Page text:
For example, our analyses showed that for some customers marketers pay three times the fee for Google AdWords, two affiliate fees and one aggregator fee. We began to wonder if we should spend less money on Google or look for an alternative payment structure. To address this opportunity, we needed to understand the total value creation for each Google keyword. By using an advanced Markov Attribution Model, we were able to measure how Customer Value creation was linked to each Google keyword used by the customer in their journey. By combining this attributed value with the total acquisition cost per keyword, we were able to calculate a return on Investment for each keyword (see Figure 2).

As a result, we defined a new Google keyword bidding strategy. We decreased our bids for keywords with negative value creation, and increased our bids for some keywords with positive value creation, taking into account the current position of each keyword in the AdWords ranking. By implementing this new bidding strategy, we expect a Return of Investment improvement for our Google expenses by more than 50%.


2. Increase Online Repeat Sales by Introducing Online Product Bundle Recommendations

At one of the largest theatre in the Netherlands, we found out that 96% of the online customers only bought tickets for one theatre performance at a time. But by analyzing the online customer behavior on the website before and after a sale using the journey history, we found out that 59% of all online customers visited a webpage for another event. Therefore indicating a much richer customer preference set for events, an insight which had not been targeted before.

Moreover, our insights in value creation showed that driving repeat visits is the most important value driver in the theatre business. Combining again both a view on value creation, with the detailed data on customer orientation, we concluded to improve recommending follow-up events to customers. But this time, the recommendations would be based on detailed insights in the customer journey. Through discussions with marketing and the online technology specialists, we concluded that we should bundle products based on personal preferences. We launched a new initiative, ‘Bundle This,’ where we offered every customer a personalized product-bundle based on their previously visited website pages and online website behavior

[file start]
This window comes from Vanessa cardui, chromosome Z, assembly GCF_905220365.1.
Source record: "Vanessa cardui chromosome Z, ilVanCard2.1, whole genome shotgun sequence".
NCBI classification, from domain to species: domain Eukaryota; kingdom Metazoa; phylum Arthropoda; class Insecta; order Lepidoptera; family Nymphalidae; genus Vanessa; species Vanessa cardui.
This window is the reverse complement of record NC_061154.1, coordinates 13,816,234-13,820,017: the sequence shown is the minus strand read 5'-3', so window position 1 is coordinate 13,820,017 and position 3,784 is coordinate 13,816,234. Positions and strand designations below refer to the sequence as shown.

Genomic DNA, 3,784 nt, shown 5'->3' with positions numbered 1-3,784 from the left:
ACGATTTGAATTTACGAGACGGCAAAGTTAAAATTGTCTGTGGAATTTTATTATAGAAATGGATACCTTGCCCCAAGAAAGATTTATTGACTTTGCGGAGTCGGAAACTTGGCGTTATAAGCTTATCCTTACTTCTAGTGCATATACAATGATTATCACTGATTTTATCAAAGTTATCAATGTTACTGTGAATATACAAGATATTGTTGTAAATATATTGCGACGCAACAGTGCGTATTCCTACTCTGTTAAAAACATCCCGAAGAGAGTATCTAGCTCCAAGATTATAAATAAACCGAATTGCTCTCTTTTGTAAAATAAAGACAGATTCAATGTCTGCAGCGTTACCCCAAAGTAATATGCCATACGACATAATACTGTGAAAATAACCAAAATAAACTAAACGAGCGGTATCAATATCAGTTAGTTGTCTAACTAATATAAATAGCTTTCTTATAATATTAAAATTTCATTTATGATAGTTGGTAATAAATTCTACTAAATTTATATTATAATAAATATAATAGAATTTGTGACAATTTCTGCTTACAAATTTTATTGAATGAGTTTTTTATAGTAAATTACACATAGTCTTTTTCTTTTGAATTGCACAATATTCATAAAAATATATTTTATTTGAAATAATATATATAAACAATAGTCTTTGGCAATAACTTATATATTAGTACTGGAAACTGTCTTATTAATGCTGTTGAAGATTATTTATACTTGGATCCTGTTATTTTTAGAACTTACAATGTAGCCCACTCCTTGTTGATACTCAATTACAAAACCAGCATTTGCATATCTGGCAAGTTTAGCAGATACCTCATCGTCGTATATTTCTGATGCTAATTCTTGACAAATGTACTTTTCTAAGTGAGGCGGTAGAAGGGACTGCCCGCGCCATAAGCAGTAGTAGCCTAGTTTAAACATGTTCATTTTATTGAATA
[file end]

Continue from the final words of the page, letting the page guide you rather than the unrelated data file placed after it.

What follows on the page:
The results of the first implemented pilots show a significant uptick in the percentage of customers buying multiple tickets. The roll out potential of this initiative is more than two million euros.


3. Reduce Leakage from Website to Call Centre

At a financial services firm, we had some indications that a significant share of incoming customer service calls was caused by incomplete information on the website. Once we integrated the online website data with the offline contact center data, we were able to analyze customer behavior on their journey across channels. For instance, we were able to pinpoint which website pages resulted in service calls within a minute after visiting that specific part of the website. By performing a qualitative analysis of those webpages with a high leakage, we concluded whether the information where customers were searching for was not available or just not clear. We changed the content of the webpages, and – because of the real-time availability of the data – we were able to monitor, evaluate and improve our changes on a daily basis.

The results of these intervention in the customer journey lead to more than 80% of calls from specific web-pages, and a more than 20% increase in NPS scores. We estimated that further improvements in the web-site could lead to more than 15% reduction in call-center expenses within a year.